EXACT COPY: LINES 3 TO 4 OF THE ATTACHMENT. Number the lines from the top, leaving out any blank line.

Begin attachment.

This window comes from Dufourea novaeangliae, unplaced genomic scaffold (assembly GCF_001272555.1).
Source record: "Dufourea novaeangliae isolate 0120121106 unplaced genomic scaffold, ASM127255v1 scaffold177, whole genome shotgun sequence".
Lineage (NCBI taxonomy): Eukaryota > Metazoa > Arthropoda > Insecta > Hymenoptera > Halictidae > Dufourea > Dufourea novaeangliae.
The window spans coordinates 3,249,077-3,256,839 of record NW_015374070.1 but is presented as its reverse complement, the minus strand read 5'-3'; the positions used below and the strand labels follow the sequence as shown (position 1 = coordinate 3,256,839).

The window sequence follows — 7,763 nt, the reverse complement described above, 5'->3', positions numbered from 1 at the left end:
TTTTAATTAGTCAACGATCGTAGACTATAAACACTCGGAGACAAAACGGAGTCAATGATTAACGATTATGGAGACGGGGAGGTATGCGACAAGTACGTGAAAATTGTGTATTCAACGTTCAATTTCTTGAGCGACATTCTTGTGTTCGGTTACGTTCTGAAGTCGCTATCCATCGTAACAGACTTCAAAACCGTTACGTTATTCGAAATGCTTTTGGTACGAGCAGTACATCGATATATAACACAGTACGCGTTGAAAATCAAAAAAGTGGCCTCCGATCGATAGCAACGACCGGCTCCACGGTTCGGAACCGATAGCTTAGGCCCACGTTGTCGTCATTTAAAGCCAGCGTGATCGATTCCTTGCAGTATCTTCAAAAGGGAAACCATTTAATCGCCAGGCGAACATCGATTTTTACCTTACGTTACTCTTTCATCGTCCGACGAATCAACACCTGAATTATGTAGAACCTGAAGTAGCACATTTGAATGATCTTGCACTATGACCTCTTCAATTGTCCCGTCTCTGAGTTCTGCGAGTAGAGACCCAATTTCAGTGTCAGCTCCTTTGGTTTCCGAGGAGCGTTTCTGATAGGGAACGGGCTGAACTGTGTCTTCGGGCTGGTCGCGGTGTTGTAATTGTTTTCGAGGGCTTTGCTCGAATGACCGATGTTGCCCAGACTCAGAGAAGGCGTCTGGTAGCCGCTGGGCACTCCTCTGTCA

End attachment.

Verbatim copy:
Lineage (NCBI taxonomy): Eukaryota > Metazoa > Arthropoda > Insecta > Hymenoptera > Halictidae > Dufourea > Dufourea novaeangliae.
The window spans coordinates 3,249,077-3,256,839 of record NW_015374070.1 but is presented as its reverse complement, the minus strand read 5'-3'; the positions used below and the strand labels follow the sequence as shown (position 1 = coordinate 3,256,839).